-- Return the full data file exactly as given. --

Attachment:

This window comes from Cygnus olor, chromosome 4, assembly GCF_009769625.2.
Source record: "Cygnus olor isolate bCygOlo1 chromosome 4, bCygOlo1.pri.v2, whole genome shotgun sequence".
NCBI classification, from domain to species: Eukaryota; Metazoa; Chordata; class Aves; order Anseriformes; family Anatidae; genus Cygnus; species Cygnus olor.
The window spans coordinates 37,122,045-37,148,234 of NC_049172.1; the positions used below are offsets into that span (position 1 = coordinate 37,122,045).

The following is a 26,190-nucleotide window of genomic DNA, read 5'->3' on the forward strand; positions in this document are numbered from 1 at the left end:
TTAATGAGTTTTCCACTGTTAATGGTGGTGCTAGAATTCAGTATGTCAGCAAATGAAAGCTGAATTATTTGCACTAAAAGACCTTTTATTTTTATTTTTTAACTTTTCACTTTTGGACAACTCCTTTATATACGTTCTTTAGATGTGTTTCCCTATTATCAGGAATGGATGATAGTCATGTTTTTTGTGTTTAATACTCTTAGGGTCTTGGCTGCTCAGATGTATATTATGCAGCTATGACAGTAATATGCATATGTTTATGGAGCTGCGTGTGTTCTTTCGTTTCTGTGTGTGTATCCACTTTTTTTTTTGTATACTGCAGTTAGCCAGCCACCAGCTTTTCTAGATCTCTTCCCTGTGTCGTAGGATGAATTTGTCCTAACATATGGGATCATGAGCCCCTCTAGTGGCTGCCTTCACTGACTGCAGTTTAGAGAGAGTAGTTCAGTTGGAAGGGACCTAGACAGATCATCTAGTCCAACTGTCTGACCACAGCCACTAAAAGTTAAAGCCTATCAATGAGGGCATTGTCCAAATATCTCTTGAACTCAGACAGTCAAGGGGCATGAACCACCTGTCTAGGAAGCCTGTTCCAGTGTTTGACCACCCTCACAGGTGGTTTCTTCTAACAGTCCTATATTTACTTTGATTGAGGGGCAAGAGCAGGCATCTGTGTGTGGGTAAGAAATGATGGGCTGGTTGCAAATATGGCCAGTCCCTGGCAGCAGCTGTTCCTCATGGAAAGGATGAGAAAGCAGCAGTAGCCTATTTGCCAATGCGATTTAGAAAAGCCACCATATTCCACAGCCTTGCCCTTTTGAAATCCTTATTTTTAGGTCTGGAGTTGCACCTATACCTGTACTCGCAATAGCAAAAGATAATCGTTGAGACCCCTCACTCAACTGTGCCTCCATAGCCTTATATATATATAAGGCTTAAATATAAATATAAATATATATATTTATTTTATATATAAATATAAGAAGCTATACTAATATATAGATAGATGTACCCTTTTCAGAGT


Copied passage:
This window comes from Cygnus olor, chromosome 4, assembly GCF_009769625.2.
Source record: "Cygnus olor isolate bCygOlo1 chromosome 4, bCygOlo1.pri.v2, whole genome shotgun sequence".
NCBI classification, from domain to species: Eukaryota; Metazoa; Chordata; class Aves; order Anseriformes; family Anatidae; genus Cygnus; species Cygnus olor.
The window spans coordinates 37,122,045-37,148,234 of NC_049172.1; the positions used below are offsets into that span (position 1 = coordinate 37,122,045).

The following is a 26,190-nucleotide window of genomic DNA, read 5'->3' on the forward strand; positions in this document are numbered from 1 at the left end:
TTAATGAGTTTTCCACTGTTAATGGTGGTGCTAGAATTCAGTATGTCAGCAAATGAAAGCTGAATTATTTGCACTAAAAGACCTTTTATTTTTATTTTTTAACTTTTCACTTTTGGACAACTCCTTTATATACGTTCTTTAGATGTGTTTCCCTATTATCAGGAATGGATGATAGTCATGTTTTTTGTGTTTAATACTCTTAGGGTCTTGGCTGCTCAGATGTATATTATGCAGCTATGACAGTAATATGCATATGTTTATGGAGCTGCGTGTGTTCTTTCGTTTCTGTGTGTGTATCCACTTTTTTTTTTGTATACTGCAGTTAGCCAGCCACCAGCTTTTCTAGATCTCTTCCCTGTGTCGTAGGATGAATTTGTCCTAACATATGGGATCATGAGCCCCTCTAGTGGCTGCCTTCACTGACTGCAGTTTAGAGAGAGTAGTTCAGTTGGAAGGGACCTAGACAGATCATCTAGTCCAACTGTCTGACCACAGCCACTAAAAGTTAAAGCCTATCAATGAGGGCATTGTCCAAATATCTCTTGAACTCAGACAGTCAAGGGGCATGAACCACCTGTCTAGGAAGCCTGTTCCAGTGTTTGACCACCCTCACAGGTGGTTTCTTCTAACAGTCCTATATTTACTTTGATTGAGGGGCAAGAGCAGGCATCTGTGTGTGGGTAAGAAATGATGGGCTGGTTGCAAATATGGCCAGTCCCTGGCAGCAGCTGTTCCTCATGGAAAGGATGAGAAAGCAGCAGTAGCCTATTTGCCAATGCGATTTAGAAAAGCCACCATATTCCACAGCCTTGCCCTTTTGAAATCCTTATTTTTAGGTCTGGAGTTGCACCTATACCTGTACTCGCAATAGCAAAAGATAATCGTTGAGACCCCTCACTCAACTGTGCCTCCATAGCCTTATATATATATAAGGCTTAAATATAAATATAAATATATATATTTATTTTATATATAAATATAAGAAGCTATACTAATATATAGATAGATGTACCCTTTTCAGAGT